Does any of the following resonate with you?
A small training team. More to do than there are hours in the day. You do your best. You have a hunch there might even be better ways out there to do things, but you don’t really have time to step away and learn new things. “Good enough” is going to have to do, because it’s been working and there’s a lot more to get done. Even though “good enough” doesn’t feel quite right. You’ve always been a high achiever, and excellence is what you’ve always strived for. If only someone could give you permission to step away for a few moments each week and think about some better ways to do things.
My company, Endurance Learning, is a small but mighty (and very busy) team, putting together lots of training (mostly elearning) for a variety of organizations. And a lot of us were feeling this way.
We don’t have the time or the resources to send everyone to various conferences or workshops, but recently we came together for a team book club. It was a powerful learning experience – both for the content it introduced to us, and it was also powerful for the simple act of all of us going through a common learning experience, together.
Everyone on the team comes from different backgrounds. A few of us were classroom teachers. Some came from the nonprofit space while others worked in the for profit arena. One of us even worked on Shakira’s music videos. Many of us are instructional designers, but not everyone. Half of us work directly with clients. Some of us are not involved with the instructional design at all. Yet when all eight of us came together to read and discuss Cathy Moore‘s Map It, we all learned something, we had an opportunity to hear reflections on our own work processes from many different points of view and we grew as a team.
First I’ll share three major benefits and outcomes that resulted from our team book club. I’ll close today’s post by sharing some of the questions we discussed in the event that this post inspires you to come together with your team to go through a similar team book club experienced.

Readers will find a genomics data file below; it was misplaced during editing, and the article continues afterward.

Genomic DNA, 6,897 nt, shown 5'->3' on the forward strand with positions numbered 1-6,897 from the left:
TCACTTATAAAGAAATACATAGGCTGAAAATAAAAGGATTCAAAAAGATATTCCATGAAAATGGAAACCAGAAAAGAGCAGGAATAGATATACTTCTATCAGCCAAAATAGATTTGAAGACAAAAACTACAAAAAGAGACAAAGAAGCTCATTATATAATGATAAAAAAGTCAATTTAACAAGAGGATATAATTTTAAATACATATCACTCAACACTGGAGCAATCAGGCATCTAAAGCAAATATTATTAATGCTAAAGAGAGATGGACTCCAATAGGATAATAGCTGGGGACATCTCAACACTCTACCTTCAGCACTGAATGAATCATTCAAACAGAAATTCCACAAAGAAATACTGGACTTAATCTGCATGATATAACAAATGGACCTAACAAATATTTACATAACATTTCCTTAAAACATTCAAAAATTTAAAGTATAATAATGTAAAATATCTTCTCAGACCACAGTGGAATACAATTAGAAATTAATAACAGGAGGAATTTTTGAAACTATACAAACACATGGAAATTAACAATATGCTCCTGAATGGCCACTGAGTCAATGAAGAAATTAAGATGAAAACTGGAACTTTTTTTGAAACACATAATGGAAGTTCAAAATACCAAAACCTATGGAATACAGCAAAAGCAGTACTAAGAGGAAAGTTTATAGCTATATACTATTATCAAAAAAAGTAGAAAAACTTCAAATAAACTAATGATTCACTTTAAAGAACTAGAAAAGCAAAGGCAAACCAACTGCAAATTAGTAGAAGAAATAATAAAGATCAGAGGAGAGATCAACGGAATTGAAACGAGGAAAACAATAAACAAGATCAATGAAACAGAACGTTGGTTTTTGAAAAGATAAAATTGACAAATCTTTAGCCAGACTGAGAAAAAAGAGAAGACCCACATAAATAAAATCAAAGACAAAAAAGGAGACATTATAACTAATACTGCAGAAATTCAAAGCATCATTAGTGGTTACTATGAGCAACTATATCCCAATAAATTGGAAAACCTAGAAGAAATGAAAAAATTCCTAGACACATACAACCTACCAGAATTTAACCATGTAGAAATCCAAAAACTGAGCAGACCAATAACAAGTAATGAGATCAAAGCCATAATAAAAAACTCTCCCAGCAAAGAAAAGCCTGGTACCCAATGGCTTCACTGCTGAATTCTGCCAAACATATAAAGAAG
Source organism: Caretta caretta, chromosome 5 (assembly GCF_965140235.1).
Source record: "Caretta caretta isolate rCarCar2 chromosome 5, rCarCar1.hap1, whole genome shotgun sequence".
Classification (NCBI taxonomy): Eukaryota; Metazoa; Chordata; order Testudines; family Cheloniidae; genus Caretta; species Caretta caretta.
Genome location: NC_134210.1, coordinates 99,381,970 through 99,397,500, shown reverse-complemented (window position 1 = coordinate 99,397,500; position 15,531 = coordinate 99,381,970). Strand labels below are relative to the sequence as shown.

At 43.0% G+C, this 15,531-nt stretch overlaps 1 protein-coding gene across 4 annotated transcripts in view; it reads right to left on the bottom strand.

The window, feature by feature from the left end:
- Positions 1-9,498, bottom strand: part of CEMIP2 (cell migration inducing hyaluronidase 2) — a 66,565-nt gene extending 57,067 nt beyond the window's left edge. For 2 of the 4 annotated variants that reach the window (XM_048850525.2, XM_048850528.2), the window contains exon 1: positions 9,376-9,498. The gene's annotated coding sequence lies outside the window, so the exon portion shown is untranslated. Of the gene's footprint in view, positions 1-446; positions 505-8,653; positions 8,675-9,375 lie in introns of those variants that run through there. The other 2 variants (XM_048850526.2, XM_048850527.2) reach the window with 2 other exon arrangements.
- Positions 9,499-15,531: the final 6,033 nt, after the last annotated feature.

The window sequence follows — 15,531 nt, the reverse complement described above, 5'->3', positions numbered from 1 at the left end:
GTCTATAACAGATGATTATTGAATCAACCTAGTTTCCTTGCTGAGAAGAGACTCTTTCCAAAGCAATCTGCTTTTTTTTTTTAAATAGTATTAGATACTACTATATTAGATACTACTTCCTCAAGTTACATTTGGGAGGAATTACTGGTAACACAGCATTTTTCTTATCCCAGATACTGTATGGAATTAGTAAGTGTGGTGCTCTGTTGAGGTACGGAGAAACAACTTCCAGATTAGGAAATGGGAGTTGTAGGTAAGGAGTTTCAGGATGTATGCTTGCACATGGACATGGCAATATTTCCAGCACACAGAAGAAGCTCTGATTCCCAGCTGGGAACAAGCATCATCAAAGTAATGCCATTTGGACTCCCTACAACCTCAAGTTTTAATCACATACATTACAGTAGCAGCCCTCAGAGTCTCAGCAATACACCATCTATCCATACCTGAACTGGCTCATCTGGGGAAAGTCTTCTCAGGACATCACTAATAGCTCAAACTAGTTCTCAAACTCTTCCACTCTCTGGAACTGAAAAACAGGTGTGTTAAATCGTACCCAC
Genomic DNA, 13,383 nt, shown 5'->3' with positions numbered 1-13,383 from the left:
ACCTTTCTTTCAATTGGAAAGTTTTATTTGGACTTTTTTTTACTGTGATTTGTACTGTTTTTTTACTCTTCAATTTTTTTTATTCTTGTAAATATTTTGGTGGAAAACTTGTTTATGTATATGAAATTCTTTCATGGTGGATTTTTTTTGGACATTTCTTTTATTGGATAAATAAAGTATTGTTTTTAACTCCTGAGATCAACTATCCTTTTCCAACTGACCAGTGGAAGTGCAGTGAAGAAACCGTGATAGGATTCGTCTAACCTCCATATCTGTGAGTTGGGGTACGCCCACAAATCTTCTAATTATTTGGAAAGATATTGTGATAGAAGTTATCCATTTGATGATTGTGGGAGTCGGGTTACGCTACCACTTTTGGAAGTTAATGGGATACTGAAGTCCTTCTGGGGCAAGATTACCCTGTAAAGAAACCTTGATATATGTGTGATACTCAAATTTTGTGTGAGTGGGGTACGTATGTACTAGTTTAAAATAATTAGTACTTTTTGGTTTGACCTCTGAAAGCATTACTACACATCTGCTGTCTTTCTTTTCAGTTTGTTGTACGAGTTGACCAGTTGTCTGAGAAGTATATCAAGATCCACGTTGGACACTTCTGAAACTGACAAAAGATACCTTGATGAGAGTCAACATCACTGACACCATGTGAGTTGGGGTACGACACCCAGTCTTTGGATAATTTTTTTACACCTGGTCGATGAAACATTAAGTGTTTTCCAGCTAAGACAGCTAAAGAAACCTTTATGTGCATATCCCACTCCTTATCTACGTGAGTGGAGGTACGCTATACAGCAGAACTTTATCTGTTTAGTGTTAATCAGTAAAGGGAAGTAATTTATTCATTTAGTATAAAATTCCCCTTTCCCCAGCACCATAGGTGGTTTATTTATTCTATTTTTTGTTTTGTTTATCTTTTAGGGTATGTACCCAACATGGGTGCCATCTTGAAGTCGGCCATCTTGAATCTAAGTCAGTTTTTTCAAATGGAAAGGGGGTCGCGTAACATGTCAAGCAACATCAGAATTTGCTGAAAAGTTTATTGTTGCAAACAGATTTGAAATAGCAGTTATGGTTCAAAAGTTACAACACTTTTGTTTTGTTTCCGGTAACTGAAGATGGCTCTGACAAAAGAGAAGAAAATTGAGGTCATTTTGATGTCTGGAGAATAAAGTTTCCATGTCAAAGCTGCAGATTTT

A Common Vocabulary
“Are you sure you didn’t write this book under a pseudonym?” one of my teammates asked me when she cracked open the first few pages.
I assured her that I did not, though I can’t think of a bigger compliment. I’ve followed Cathy Moore for quite some time and I’ve done my best to emulate many of the strategies she espouses in her work. I was excited for the team to recognize Cathy Moore’s influence in the work that our company does. I was excited for the team to see that, when they see my work or hear me talk, that I wasn’t just saying things that sounded good to me. I was excited for the team to see that the things I’d say or the way I’d approach a project was rooted in practices that have been proven effective across the L&D field.
One of my goals for this team book club was to make sure that it’s not just Brian Washburn who uses many of these terms and concepts, but rather the entire team can begin to use concepts and terminology found throughout the book. Whether your role on the team is instructional designer or quality assurance, I felt it important that we each have a common understanding of why Endurance Learning does the things we do in our projects, and those things we do have been greatly influenced by the work of Cathy Moore as well as the work of those cited in her book.
Some Key Questions About Learning Objectives
Every instructional designer on our team understands the role and importance of learning objectives. Every instructional designer on our team is familiar with the concept of completing the following sentence: “By the end of this learning experience, the learners will be able to…”
We generally understand that the next word in that sentence needs to be an action-oriented, observable verb. But we (I’m certainly including myself in this conversation) don’t always know how to choose the “right” verb.
Map It offered a slightly different way to frame how we approach learning objectives.
Yes, Moore talks about the fundamental question of: What is it that people will be able to do (not know)? That, however, is a much easier question to ask than it is to answer.
Our team truly picked up on a different way to frame this question: What will that look like? For example, if Lindsay is competent in a skill but Brian isn’t, what would we see Lindsay doing that Brian isn’t doing?